When city leaders in Coventry were debating spending cuts of millions of pounds, Radio Plus went live to Journalism student Ting Ting Zhang for the latest news – four times. In the seat next to her, Nour Abida was covering the story on social media.
Their Coventry University classmates were in the radio studio, grabbing clips from a webcast and delivering live updates in a special programme – working under pressure.
Ting, Nour and Nico Mirhashem had started their day rigging microphones ready for a meeting of the city council’s ruling cabinet, exercising a recently-granted right to record council meetings.
In the newsroom across town, Alex Marnelakis had spent the morning in the Radio Plus newsroom, planning the programme running order, while reporters Kyle Knappett and Bahar Hussain hunted for stories.
This was an example of engaging with the real world for students on Coventry’s award-winning BA Journalism and Media course.
They weren’t just watching democracy at work: they were part of it.
City council leader Ann Lucas has supported the work of students and even publicly welcomed their presence at several meetings.
Second-year students had the chance to compete for places on the experimental student news days at the start of the academic year. They spent several weeks at the station – one day a week – developing their radio skills.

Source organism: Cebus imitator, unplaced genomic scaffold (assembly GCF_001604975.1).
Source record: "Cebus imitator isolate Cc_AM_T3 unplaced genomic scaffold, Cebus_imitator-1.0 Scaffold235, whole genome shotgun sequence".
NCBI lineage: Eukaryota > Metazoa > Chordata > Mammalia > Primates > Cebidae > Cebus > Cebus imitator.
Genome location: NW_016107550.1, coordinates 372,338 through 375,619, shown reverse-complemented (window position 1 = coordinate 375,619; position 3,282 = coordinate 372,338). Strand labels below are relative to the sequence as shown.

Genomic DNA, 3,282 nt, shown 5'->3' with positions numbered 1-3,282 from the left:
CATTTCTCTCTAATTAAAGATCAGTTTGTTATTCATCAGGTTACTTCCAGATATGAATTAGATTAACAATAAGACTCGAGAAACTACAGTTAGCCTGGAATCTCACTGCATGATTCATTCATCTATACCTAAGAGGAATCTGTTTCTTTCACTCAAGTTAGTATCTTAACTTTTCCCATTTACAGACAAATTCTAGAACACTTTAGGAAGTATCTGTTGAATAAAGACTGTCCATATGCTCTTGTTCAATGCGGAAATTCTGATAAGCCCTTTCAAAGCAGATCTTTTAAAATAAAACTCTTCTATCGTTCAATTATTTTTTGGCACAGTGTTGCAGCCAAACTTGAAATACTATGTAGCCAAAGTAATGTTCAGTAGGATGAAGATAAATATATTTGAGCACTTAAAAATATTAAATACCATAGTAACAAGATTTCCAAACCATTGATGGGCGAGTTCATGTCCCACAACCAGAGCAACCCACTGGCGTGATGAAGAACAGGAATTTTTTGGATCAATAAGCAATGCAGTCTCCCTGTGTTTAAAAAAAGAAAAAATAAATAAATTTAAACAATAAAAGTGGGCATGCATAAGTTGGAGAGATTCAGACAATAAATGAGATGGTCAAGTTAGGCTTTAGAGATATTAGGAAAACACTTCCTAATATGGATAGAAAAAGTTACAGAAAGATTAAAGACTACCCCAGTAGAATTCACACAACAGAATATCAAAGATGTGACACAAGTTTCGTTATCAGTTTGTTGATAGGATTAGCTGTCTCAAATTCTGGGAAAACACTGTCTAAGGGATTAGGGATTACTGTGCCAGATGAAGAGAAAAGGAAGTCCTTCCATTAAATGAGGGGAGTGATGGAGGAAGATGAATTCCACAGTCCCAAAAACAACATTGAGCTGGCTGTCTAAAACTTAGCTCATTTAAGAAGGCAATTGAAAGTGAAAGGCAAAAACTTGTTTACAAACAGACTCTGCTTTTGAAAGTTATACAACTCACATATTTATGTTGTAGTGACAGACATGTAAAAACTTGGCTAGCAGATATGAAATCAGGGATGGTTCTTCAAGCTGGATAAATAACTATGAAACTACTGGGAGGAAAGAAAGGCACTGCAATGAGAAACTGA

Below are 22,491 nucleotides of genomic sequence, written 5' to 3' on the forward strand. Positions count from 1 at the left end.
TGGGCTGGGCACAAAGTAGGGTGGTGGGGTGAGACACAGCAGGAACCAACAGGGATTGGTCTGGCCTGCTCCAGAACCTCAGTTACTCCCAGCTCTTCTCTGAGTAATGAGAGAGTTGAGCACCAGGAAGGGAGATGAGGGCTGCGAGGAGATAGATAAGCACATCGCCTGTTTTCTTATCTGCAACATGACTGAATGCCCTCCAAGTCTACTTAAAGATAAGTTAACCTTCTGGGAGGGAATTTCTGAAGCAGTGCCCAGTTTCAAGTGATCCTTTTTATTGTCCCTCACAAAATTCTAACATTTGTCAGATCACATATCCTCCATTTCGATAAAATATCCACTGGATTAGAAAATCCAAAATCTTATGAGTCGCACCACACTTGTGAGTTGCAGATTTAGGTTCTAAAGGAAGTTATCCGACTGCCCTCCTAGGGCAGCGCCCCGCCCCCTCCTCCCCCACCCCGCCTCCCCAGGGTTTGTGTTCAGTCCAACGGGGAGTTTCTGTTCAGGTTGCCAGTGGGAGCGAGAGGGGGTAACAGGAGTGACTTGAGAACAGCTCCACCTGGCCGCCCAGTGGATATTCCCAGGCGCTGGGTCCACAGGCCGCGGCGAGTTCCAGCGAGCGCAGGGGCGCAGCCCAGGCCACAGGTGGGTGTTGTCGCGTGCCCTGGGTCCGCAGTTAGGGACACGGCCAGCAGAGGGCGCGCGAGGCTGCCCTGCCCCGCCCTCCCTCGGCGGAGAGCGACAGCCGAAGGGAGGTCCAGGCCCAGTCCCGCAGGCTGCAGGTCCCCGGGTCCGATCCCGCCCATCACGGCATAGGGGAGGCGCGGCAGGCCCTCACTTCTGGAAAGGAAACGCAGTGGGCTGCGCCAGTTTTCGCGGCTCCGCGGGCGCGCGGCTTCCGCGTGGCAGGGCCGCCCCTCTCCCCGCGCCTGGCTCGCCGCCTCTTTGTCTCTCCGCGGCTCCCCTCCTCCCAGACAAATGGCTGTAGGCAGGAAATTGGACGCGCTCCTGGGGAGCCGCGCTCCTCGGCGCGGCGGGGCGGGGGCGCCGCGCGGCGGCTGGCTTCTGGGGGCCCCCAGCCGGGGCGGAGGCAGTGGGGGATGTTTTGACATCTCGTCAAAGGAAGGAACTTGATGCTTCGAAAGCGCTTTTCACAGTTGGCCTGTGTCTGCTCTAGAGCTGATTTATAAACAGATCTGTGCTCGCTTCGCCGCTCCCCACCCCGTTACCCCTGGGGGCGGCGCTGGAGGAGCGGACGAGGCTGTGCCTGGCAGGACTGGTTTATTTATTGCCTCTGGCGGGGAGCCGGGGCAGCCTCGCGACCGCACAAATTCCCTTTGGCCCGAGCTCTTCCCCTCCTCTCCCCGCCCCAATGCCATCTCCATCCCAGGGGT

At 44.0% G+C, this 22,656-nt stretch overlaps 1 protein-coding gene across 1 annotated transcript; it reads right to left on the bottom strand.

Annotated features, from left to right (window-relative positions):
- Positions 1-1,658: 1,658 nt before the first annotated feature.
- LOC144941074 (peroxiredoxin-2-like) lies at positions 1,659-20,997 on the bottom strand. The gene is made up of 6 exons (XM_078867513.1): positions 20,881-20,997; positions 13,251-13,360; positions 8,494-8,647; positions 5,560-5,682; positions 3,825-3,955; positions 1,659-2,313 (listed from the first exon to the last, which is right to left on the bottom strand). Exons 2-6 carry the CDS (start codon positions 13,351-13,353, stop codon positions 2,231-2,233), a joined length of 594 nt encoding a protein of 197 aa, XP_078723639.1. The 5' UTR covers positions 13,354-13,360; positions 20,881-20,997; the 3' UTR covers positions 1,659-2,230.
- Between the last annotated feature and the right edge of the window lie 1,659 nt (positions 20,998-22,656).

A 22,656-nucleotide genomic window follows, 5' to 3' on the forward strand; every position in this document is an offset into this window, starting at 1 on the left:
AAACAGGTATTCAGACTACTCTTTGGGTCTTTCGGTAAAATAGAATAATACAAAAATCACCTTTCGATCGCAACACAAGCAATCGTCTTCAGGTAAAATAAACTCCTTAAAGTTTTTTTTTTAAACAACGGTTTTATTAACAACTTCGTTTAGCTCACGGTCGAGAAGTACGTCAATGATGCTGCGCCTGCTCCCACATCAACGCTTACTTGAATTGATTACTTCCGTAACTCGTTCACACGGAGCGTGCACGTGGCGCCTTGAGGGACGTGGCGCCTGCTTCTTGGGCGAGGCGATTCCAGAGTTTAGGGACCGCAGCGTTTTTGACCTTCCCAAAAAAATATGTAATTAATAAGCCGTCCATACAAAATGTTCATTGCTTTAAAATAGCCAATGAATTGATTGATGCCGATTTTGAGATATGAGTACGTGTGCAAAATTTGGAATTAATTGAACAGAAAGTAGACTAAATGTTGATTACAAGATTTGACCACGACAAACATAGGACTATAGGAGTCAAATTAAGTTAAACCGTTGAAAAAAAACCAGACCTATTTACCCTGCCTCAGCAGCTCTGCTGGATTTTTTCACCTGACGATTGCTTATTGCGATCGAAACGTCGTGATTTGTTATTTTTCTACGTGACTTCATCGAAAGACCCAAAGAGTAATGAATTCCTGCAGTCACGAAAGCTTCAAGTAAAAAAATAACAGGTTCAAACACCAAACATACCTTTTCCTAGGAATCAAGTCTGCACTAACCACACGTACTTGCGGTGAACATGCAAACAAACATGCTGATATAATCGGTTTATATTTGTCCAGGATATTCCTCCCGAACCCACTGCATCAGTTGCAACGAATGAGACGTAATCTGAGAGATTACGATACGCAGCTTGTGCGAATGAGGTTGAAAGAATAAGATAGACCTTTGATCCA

Radio Plus is a community station run by the charity Coventry Spirit, aimed at listeners aged 18-35.
The partnership with Coventry University was set up by lecturer Shelly Stevenson and station manager Tim Coleman – himself a former member of the Journalism teaching team.
It involved students finding stories and guests for an afternoon programme hosted by Shelly herself, and going out to interview people around the city.
When Shelly was unable to present the programme on 24 February 2015, it looked as if the students would lose their opportunity. But it was quickly realised that this would be one of the biggest news days of the year for Coventry, given the controversy surrounding the cuts.
The decision was made for Tim to present the programme, and for the students to cover the meetings.
It meant the students got a great experience of reporting politics – live and for real. And as Tim told listeners, they did a great job.
In fact, the programme had to be extended so Kyle could be interviewed live about plans for the university to expand into the city centre with a new research centre and student accommodation – another topic discussed at the meeting.
The team went off air at 4.15pm – but not Ting. She stayed on in the council chamber for another hour so she could report the final outcome, live into the evening programme.
And if you’d told them, a year earlier, that a council meeting could be exciting…
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